It is my hope that the Egyptians will find a compromise, and the best solution for the Muslim Brotherhood is to participate partially in power in order to learn governance and train to avoid double talk. The most important factor is to make a Cultural Revolution, thereby removing the phenomena of tyranny coated with religion and to consider democracy as a system of civilian rule, not as a bridge to cross in order to usurp freedom, democracy and modernity.

I would advise the Muslim Brotherhood in Egypt to change their association’s name because this name will remain a terrifying nightmare for present and future generations in Egypt. In Tunisia, I think that the leadership of the Brotherhood of Ennahda will read very well what is happening in Egypt and infer all kinds of lessons.

We have repeatedly warned that Ennahda’s fatal errors in political matters such as the assassination Shukri Belaïd, their upholding of the law of political isolation,their links to the Leagues for the Protection of the Revolution, as well as the security incidents at Mount Chambi and earlier, will deeply affect the economy, security, and stability of Tunisia.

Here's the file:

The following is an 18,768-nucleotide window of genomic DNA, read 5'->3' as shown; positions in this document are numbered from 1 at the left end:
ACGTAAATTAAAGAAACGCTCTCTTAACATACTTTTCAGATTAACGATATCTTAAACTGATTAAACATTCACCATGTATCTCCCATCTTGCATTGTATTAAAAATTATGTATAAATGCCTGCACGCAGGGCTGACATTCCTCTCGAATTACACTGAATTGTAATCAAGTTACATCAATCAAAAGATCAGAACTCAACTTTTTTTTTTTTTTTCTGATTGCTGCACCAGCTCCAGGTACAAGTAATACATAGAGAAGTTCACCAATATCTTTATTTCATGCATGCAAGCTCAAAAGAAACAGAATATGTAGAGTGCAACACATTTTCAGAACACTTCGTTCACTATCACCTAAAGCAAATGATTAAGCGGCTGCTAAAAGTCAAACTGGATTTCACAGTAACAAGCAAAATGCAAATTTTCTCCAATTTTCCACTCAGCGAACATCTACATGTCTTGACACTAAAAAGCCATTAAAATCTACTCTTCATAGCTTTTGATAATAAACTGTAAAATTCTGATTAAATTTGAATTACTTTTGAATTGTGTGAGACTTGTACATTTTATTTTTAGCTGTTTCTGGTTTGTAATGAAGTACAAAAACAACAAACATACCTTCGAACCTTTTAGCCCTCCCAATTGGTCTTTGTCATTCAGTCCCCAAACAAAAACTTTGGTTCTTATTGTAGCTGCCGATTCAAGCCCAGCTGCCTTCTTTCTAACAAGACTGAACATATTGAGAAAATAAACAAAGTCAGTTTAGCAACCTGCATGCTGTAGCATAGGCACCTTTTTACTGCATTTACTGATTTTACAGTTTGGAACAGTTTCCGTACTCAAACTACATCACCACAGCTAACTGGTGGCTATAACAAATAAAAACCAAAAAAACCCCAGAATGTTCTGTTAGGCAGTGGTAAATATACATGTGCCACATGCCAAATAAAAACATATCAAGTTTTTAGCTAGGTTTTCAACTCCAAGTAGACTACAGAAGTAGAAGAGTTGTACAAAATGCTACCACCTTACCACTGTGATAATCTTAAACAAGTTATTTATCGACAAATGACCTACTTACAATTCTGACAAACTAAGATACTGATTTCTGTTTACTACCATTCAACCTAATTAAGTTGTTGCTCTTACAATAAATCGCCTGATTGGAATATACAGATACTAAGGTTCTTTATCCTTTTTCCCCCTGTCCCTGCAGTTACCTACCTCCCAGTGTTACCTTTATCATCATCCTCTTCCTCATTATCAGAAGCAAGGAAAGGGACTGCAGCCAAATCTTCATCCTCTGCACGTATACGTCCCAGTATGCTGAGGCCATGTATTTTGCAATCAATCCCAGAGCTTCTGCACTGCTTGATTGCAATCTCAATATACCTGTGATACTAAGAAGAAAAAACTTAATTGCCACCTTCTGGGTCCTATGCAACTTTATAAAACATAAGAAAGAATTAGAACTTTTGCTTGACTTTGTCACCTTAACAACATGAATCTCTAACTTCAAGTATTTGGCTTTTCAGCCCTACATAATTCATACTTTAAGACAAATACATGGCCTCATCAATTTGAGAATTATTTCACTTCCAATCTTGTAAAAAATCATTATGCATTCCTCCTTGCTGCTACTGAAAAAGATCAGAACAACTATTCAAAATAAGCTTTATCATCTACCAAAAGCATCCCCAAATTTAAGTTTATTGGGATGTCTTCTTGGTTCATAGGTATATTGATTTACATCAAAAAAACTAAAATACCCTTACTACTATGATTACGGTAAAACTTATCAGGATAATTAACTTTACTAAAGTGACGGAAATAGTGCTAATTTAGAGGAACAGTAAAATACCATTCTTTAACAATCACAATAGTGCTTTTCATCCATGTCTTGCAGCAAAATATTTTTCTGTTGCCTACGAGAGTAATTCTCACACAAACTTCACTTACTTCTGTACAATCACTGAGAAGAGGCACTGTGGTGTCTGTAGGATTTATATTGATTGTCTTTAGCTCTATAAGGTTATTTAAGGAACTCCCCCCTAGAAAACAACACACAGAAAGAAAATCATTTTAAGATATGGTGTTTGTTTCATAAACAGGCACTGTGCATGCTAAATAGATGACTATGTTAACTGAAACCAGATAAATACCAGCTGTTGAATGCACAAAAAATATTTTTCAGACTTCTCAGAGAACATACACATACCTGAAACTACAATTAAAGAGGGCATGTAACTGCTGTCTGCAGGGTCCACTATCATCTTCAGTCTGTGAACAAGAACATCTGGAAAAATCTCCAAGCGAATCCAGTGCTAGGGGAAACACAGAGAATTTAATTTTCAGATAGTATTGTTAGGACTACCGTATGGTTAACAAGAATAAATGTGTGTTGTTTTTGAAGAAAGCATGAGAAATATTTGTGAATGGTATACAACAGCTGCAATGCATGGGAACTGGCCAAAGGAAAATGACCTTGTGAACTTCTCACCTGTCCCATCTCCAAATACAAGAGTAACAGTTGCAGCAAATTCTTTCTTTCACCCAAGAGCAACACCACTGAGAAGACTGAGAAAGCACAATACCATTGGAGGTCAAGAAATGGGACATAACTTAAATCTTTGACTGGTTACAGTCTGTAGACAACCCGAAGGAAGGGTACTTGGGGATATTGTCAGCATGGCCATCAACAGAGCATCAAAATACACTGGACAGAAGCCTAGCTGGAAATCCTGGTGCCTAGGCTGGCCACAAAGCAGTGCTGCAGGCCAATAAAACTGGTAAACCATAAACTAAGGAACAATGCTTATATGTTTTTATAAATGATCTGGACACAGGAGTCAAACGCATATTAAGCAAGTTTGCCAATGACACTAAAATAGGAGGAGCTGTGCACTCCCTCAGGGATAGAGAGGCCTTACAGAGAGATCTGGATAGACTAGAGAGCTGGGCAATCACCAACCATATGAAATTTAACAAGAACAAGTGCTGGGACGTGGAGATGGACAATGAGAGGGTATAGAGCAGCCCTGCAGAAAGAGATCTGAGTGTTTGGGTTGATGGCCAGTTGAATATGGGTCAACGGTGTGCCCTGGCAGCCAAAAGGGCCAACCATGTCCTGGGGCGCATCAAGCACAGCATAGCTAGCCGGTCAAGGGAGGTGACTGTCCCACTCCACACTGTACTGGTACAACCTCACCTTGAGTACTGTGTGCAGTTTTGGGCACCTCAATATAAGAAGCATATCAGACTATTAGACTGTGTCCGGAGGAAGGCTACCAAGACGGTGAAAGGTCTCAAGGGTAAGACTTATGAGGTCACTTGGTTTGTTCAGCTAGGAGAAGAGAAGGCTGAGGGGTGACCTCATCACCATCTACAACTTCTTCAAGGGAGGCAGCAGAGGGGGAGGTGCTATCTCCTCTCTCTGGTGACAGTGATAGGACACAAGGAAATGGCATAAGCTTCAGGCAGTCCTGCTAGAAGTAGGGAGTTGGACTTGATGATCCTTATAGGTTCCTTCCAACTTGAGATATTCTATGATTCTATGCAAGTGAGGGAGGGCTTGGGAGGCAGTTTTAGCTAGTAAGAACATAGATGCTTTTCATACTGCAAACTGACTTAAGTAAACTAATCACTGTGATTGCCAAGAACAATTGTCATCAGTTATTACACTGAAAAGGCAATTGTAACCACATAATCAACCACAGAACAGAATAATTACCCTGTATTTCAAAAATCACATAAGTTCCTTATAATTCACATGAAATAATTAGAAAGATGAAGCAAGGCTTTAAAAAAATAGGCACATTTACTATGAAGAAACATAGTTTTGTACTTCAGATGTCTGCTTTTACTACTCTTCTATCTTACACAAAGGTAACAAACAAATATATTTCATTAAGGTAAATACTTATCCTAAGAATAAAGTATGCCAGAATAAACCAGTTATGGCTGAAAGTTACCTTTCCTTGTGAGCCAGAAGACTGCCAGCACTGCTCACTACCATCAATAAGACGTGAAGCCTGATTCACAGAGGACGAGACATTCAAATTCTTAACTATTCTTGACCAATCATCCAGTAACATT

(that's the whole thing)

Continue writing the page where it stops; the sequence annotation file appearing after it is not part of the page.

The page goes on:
I do not doubt for a moment that the real prosperous future of Tunisia will be built with the monopoly of power by the Islamists.  The Ennahda Movement aborted every beautiful dream in the Tunisian Revolution. It did not achieve dignity and employment, nor did it assure people of their livelihoods, nor did it succeed in luring businessmen to invest in their own country, let alone overseas investors.